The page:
The Big South/West Node of the NIDA Clinical Trials Network (CTN) represents an expansion of the Texas Node that has been a part of the CTN since 2005. With this expansion, the node will now be guided by the shared leadership of Madhukar H. Trivedi, MD of University of Texas Southwestern Medical Center (UTSW) Steven Shoptaw, PhD of UCLA, and Jennifer S. Potter, PhD, MPH, of UT Health Science Center at San Antonio (UTHSCSA). This fourth competing renewal application builds on our successful track record of leading CTN trials, being good network partners by providing excellent sites for multi-site studies, high productivity in publishing, and training the next generation of scientists. During the 2015-2020 funding cycle, our team developed and led: the largest pharmacotherapy trial for the treatment of methamphetamine use disorder to date (extended-release naltrexone plus high-dose bupropion; CTN0068 ADAPT-2), an in-depth study of the causes of death in a cohort of people living with HIV/HCV and substance use disorder (CTN0064A1), and an implementation study to develop and deploy universal screening for opioid use disorder and measurement based care using buprenorphine (CTN0090 MBC4OUD). Finally, a study testing transcranial magnetic stimulation (TMS) as a treatment for stimulant use disorder has been approved for development, in collaboration with the Southern Consortium Node (CTN0108). For this renewal application, we capitalize on the experience of the Multiple PIs, who collectively have expertise in the treatment of stimulants, the treatment of and public health response to the opioid crisis, and the treatment and care of HIV. Additional investigators bring content expertise spanning addiction science and clinical care, translational science, dissemination and implementation science, informatics, and trial implementation. The expanded Big South/West Node is named to denote the importance of including geographic regions in the South that have historically not been represented within the CTN (i.e., Arkansas, Oklahoma, Louisiana). This geographical expansion provides greater access to diverse patient populations (e.g., diverse racial and ethnic groups; underinsured; underserved; native [American Indian] and immigrant groups) within diverse settings (e.g., rural, urban). Our existing partnerships with primary care networks, large health care systems, and use of electronic health records (EHR) to positively impact substance use, has been further broadened to include multiple statewide networks and resources in new partner states. Our research agenda includes a focus on the fourth wave of the opioid epidemic, building upon the expertise of our investigators in treating stimulant and opioid use disorders, and the changing needs of the regions we serve. Our team has experience with innovative study designs that target all areas of the translational science continuum, and equip our Node to successfully and significantly improve the care of persons who misuse substances.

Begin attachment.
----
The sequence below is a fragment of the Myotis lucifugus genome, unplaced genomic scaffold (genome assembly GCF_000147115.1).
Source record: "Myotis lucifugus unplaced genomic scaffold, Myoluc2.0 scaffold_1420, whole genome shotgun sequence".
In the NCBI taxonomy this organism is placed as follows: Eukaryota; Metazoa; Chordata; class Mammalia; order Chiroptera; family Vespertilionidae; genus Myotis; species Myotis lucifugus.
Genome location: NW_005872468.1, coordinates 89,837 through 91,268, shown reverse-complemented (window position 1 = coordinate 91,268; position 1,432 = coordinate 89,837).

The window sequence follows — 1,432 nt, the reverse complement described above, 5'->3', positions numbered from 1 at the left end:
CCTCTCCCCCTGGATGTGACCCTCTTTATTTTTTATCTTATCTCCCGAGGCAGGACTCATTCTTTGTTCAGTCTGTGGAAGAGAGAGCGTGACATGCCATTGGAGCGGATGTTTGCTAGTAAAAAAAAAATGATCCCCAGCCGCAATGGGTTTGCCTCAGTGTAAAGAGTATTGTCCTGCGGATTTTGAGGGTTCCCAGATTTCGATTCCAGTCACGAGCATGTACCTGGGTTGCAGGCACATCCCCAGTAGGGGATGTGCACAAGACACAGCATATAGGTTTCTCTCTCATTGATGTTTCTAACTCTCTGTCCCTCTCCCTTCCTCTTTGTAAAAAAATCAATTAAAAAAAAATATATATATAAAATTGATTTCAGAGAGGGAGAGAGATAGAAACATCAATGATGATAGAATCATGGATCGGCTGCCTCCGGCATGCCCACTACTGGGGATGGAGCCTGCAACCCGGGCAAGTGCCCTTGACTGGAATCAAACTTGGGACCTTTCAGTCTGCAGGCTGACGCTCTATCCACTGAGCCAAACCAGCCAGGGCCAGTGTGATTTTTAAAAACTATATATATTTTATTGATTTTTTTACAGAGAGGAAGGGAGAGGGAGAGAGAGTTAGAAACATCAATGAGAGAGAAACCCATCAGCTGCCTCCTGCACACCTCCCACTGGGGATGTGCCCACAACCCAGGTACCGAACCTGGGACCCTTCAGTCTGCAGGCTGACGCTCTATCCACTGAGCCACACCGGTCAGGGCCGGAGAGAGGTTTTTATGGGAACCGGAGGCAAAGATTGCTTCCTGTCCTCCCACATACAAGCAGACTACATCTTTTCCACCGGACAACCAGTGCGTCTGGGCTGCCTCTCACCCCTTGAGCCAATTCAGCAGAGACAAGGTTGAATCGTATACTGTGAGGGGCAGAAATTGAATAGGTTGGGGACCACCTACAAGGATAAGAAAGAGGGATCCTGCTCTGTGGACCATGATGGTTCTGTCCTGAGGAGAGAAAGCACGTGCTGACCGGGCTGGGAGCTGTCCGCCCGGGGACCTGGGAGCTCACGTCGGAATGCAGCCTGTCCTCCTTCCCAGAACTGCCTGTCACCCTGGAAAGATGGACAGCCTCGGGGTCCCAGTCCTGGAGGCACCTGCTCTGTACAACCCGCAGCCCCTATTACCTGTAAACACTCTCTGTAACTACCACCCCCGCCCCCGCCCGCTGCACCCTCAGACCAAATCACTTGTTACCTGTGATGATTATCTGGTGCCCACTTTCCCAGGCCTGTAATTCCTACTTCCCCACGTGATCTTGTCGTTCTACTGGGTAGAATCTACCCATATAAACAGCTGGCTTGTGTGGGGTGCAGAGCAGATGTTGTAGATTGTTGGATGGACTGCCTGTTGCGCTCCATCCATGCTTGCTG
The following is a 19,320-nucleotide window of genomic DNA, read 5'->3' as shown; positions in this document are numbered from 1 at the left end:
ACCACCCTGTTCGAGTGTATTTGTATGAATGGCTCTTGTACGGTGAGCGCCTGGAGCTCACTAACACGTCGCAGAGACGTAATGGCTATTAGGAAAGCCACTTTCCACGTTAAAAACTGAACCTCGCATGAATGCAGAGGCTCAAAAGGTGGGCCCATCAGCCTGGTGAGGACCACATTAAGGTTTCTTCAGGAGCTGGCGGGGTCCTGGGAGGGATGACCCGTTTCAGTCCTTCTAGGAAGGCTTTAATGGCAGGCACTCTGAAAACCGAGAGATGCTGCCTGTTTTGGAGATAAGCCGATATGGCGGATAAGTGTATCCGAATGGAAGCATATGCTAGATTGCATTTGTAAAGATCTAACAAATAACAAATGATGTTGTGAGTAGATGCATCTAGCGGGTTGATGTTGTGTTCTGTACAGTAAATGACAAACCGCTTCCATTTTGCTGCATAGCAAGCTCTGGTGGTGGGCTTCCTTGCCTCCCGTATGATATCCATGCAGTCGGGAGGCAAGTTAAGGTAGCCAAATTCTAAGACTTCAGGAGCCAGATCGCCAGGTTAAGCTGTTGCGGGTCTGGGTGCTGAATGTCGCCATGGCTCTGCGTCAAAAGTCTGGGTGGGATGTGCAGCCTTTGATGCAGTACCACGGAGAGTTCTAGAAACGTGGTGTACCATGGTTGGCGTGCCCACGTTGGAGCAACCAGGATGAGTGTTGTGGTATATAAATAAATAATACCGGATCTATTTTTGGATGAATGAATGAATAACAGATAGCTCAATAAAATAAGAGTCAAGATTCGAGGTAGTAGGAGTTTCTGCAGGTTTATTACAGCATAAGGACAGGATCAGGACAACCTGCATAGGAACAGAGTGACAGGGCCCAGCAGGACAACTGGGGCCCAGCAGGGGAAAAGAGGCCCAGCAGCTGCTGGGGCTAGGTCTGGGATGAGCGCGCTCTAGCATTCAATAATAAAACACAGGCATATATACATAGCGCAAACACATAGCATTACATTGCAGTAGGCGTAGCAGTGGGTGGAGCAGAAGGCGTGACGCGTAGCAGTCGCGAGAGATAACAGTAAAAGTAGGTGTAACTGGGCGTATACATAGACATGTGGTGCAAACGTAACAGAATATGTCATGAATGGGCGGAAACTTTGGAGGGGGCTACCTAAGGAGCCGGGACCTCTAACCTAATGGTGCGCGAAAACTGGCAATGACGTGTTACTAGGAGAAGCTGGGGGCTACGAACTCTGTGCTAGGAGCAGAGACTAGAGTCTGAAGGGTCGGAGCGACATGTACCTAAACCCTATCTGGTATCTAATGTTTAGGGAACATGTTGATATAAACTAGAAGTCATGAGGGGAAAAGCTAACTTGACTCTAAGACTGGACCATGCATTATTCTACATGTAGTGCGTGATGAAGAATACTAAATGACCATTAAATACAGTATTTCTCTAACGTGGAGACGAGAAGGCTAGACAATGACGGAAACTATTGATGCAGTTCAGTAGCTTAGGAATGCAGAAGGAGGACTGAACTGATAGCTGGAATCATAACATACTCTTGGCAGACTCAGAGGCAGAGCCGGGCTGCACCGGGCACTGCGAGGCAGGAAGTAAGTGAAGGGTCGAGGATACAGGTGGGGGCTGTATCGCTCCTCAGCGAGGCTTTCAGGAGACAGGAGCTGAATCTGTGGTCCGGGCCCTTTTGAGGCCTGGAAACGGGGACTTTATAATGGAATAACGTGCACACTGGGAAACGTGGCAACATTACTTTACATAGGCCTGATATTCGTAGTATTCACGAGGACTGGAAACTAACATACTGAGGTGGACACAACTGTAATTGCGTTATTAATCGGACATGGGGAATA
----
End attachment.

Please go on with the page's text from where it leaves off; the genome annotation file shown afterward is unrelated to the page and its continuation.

Substance use, particularly the use of stimulants and opioids in the fourth wave of the opioid epidemic, are a major public health problem. Research is needed to develop new substance use disorder treatments and to determine how to best broadly disseminate the treatments that are currently available and effective. The National Institute on Drug Abuse?s National Drug Abuse Treatment Clinical Trials Network (CTN) and the Big South/West Node will contribute their expertise to solving the substance use problems impacting our Southern region as well as nationally.
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